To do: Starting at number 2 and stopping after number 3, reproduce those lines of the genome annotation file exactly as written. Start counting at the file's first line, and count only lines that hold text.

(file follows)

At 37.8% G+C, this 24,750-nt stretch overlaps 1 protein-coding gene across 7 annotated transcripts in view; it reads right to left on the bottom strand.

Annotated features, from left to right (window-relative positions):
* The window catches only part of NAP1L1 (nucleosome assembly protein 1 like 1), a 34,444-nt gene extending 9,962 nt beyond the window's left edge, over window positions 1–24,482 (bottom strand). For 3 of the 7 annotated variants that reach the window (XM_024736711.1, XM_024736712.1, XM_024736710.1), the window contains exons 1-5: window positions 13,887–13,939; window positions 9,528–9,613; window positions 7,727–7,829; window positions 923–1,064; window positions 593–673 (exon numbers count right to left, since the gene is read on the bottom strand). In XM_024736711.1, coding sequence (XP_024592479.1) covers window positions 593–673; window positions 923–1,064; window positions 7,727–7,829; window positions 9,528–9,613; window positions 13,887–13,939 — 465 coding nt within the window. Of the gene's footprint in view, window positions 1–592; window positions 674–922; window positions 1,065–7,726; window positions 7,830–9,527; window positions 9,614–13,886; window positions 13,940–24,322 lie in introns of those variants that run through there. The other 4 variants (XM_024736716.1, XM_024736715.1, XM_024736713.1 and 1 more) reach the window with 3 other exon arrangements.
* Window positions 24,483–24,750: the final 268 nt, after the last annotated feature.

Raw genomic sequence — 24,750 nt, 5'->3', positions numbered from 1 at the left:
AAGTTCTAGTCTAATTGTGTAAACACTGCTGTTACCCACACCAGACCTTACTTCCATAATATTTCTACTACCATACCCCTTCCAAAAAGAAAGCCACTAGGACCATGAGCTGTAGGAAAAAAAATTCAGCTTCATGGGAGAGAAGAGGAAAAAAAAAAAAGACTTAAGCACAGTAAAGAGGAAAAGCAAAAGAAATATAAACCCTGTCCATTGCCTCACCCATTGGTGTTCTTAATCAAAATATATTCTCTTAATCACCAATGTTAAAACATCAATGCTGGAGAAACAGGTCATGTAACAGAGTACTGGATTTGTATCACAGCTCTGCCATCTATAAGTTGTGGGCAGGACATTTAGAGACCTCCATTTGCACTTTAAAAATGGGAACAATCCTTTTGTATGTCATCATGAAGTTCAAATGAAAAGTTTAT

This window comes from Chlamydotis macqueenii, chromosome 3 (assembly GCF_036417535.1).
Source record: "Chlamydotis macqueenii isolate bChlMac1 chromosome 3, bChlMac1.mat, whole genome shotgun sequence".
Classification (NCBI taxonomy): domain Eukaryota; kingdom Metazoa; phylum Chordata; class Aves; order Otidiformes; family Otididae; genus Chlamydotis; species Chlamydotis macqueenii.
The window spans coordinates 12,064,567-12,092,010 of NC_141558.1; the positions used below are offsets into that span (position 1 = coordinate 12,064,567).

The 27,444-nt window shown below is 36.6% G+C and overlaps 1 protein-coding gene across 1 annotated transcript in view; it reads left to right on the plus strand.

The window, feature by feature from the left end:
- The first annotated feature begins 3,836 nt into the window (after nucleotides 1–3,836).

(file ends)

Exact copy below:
Annotated features, from left to right (window-relative positions):
* The window catches only part of NAP1L1 (nucleosome assembly protein 1 like 1), a 34,444-nt gene extending 9,962 nt beyond the window's left edge, over window positions 1–24,482 (bottom strand). For 3 of the 7 annotated variants that reach the window (XM_024736711.1, XM_024736712.1, XM_024736710.1), the window contains exons 1-5: window positions 13,887–13,939; window positions 9,528–9,613; window positions 7,727–7,829; window positions 923–1,064; window positions 593–673 (exon numbers count right to left, since the gene is read on the bottom strand). In XM_024736711.1, coding sequence (XP_024592479.1) covers window positions 593–673; window positions 923–1,064; window positions 7,727–7,829; window positions 9,528–9,613; window positions 13,887–13,939 — 465 coding nt within the window. Of the gene's footprint in view, window positions 1–592; window positions 674–922; window positions 1,065–7,726; window positions 7,830–9,527; window positions 9,614–13,886; window positions 13,940–24,322 lie in introns of those variants that run through there. The other 4 variants (XM_024736716.1, XM_024736715.1, XM_024736713.1 and 1 more) reach the window with 3 other exon arrangements.